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We are happy to let an episode non-knuckleball pitching corroborate the pattern-disrupting effects of the knuckleball.

In a July 3 guest post here, IKA founder Howard Rich wrote:

Managers and coaches should be considering a strategy that exploits skilled knuckleballers, who are often best deployed as relief pitchers sent to the mound right after a fastball pitcher. Batting coaches need to focus on coaching for the fastball, which leaves an opening for the knuckleballer as a reliever who can confound hitters. Their timing will tend to be off, since the knuckleball is 20 to 30 miles an hour slower than the standard fastball—and since the knuckleball dances.

What about a slower pitch that doesn’t dance like the knuckleball? Would it have at least some of the discombobulating effect of the knuckleball? We have an apparent example in outfielder Stevie Wilkerson’s recent pitching. CNN‘s headline: “Baltimore Orioles center fielder Stevie Wilkerson becomes first position player to earn a save in MLB history.”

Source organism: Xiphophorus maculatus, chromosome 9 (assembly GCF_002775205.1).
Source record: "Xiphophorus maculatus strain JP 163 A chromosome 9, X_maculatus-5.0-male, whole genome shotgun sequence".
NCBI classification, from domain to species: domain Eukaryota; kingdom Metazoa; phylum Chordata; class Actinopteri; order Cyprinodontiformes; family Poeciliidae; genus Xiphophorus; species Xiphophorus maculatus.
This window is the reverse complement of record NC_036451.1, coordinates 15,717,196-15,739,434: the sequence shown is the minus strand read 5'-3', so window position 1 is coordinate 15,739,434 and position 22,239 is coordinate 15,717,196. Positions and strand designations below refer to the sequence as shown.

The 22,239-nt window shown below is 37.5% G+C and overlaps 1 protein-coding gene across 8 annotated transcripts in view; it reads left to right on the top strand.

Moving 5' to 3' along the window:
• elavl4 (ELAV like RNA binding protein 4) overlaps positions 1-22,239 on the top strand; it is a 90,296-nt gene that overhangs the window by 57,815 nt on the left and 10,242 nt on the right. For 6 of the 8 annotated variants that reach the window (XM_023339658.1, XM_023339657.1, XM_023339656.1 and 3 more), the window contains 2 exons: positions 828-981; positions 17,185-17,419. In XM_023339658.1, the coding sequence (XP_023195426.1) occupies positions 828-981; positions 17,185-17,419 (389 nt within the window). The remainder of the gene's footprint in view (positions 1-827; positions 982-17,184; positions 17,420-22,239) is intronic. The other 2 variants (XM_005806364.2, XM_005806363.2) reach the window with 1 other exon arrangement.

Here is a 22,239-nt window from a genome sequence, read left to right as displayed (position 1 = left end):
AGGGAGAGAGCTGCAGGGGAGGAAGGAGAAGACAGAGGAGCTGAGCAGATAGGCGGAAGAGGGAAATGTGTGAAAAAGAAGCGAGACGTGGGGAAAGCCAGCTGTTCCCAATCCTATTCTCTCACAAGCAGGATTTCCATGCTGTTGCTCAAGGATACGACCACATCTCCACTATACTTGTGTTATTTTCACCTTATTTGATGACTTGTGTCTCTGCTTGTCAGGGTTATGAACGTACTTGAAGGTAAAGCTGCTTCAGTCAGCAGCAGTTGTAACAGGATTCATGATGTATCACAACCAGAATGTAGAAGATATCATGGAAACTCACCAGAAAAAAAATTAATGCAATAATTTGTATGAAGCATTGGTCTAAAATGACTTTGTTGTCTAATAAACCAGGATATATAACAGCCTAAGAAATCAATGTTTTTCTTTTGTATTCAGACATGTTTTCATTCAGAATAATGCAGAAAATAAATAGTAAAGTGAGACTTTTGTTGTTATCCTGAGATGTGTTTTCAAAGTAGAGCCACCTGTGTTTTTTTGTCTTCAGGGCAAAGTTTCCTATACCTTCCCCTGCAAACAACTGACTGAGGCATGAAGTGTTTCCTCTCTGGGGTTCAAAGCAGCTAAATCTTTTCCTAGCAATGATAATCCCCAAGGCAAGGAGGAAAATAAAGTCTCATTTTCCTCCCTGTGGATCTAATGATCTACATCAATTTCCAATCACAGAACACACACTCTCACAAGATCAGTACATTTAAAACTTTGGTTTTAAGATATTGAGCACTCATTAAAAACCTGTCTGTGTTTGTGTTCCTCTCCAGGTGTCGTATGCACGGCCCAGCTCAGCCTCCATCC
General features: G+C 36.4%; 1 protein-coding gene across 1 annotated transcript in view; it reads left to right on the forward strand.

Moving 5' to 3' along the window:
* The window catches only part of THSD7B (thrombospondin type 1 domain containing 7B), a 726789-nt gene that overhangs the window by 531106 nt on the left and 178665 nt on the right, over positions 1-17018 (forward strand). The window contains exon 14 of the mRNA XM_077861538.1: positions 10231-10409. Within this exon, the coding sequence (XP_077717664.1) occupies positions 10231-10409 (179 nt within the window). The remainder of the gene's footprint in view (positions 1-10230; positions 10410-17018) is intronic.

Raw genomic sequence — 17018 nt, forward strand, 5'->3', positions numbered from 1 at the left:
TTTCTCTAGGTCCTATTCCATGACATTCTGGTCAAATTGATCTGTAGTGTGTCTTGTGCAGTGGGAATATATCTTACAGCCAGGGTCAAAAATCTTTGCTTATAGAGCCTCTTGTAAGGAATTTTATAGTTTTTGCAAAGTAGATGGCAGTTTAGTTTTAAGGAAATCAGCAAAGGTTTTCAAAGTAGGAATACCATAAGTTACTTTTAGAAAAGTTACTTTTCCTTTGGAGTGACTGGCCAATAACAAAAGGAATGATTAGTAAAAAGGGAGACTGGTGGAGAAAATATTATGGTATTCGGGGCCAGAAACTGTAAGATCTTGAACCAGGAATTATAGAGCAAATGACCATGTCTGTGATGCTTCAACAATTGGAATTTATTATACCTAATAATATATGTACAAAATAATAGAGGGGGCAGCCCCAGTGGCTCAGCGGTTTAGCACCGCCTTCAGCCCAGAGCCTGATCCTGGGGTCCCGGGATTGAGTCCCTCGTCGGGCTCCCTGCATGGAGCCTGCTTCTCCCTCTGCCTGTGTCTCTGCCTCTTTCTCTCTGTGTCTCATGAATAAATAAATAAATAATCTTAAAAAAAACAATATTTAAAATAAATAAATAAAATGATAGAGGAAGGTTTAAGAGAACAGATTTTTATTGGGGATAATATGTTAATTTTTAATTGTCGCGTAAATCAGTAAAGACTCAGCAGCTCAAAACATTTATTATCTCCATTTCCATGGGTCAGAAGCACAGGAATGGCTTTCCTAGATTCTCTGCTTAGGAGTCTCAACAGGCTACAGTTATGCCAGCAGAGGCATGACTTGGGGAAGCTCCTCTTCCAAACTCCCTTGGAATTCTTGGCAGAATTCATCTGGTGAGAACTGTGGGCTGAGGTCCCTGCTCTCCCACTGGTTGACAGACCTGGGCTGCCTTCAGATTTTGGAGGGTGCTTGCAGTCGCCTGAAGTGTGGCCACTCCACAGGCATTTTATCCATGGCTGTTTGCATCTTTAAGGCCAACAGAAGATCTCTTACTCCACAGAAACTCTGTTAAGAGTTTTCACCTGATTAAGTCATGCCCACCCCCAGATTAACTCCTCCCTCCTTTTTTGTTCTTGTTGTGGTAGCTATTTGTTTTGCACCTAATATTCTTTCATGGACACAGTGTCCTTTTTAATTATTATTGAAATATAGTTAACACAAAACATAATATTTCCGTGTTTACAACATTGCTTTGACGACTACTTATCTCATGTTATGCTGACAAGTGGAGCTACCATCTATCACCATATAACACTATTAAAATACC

His pitches looked more like lobs, with speeds in the mid-50s, almost reminiscent of a knuckleball—or perhaps throwing to hitters in batting practice….

It was getting so late it was getting early—as Thursday’s marathon game against the Los Angeles Angels moved into the early hours of Friday—and the Orioles were out of pitchers. It was the bottom of the 16th inning when Wilkerson took the mound with his team up 10-8.

He made history.

Pitching a perfect inning, Wilkerson became the first position player ever in Major League Baseball to record a save….

Newser says that in the 16th inning, with the Baltimore Orioles out of pitchers, “the team turned to reserve outfielder Stevie Wilkerson and his pitching arsenal of…not much” that proved to be enough.

 Wilkerson did it with pitches that didn’t break out of the slow lane. His fastest pitch was clocked at 56 mph. After six hours of seeing pitches between about 85 mph and 100 mph, the Angels couldn’t adjust. “It’s below hitting speed,” the Orioles manager said, per CNN, “so that’s hard.”